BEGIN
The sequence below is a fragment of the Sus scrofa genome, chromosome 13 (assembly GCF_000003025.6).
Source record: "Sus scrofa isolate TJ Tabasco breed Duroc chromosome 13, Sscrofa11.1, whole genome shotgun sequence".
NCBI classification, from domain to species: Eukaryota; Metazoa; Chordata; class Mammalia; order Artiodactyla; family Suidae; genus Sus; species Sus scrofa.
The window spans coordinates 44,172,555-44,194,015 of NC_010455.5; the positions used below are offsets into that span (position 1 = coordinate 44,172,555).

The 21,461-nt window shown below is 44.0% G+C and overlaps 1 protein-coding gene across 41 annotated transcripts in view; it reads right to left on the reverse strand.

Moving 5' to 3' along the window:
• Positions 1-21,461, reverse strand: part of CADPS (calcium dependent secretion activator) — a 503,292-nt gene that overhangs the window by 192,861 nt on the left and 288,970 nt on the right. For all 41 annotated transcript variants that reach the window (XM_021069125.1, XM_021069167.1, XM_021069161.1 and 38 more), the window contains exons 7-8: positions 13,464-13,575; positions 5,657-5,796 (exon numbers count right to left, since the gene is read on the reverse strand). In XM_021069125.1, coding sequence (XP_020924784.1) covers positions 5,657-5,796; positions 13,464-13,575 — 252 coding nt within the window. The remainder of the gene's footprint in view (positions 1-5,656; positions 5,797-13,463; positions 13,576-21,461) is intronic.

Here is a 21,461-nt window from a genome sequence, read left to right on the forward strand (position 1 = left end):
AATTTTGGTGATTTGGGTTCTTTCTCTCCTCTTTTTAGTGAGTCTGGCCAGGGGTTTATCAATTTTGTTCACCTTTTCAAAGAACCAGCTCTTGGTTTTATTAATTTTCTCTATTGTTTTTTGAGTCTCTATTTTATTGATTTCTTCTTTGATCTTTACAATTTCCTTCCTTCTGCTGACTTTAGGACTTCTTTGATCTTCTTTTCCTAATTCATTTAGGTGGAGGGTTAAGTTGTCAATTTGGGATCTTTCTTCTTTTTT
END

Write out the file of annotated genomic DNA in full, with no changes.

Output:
The sequence below is a fragment of the Sus scrofa genome, chromosome 13 (assembly GCF_000003025.6).
Source record: "Sus scrofa isolate TJ Tabasco breed Duroc chromosome 13, Sscrofa11.1, whole genome shotgun sequence".
NCBI classification, from domain to species: Eukaryota; Metazoa; Chordata; class Mammalia; order Artiodactyla; family Suidae; genus Sus; species Sus scrofa.
The window spans coordinates 44,172,555-44,194,015 of NC_010455.5; the positions used below are offsets into that span (position 1 = coordinate 44,172,555).

The 21,461-nt window shown below is 44.0% G+C and overlaps 1 protein-coding gene across 41 annotated transcripts in view; it reads right to left on the reverse strand.

Moving 5' to 3' along the window:
• Positions 1-21,461, reverse strand: part of CADPS (calcium dependent secretion activator) — a 503,292-nt gene that overhangs the window by 192,861 nt on the left and 288,970 nt on the right. For all 41 annotated transcript variants that reach the window (XM_021069125.1, XM_021069167.1, XM_021069161.1 and 38 more), the window contains exons 7-8: positions 13,464-13,575; positions 5,657-5,796 (exon numbers count right to left, since the gene is read on the reverse strand). In XM_021069125.1, coding sequence (XP_020924784.1) covers positions 5,657-5,796; positions 13,464-13,575 — 252 coding nt within the window. The remainder of the gene's footprint in view (positions 1-5,656; positions 5,797-13,463; positions 13,576-21,461) is intronic.

Here is a 21,461-nt window from a genome sequence, read left to right on the forward strand (position 1 = left end):
AATTTTGGTGATTTGGGTTCTTTCTCTCCTCTTTTTAGTGAGTCTGGCCAGGGGTTTATCAATTTTGTTCACCTTTTCAAAGAACCAGCTCTTGGTTTTATTAATTTTCTCTATTGTTTTTTGAGTCTCTATTTTATTGATTTCTTCTTTGATCTTTACAATTTCCTTCCTTCTGCTGACTTTAGGACTTCTTTGATCTTCTTTTCCTAATTCATTTAGGTGGAGGGTTAAGTTGTCAATTTGGGATCTTTCTTCTTTTTT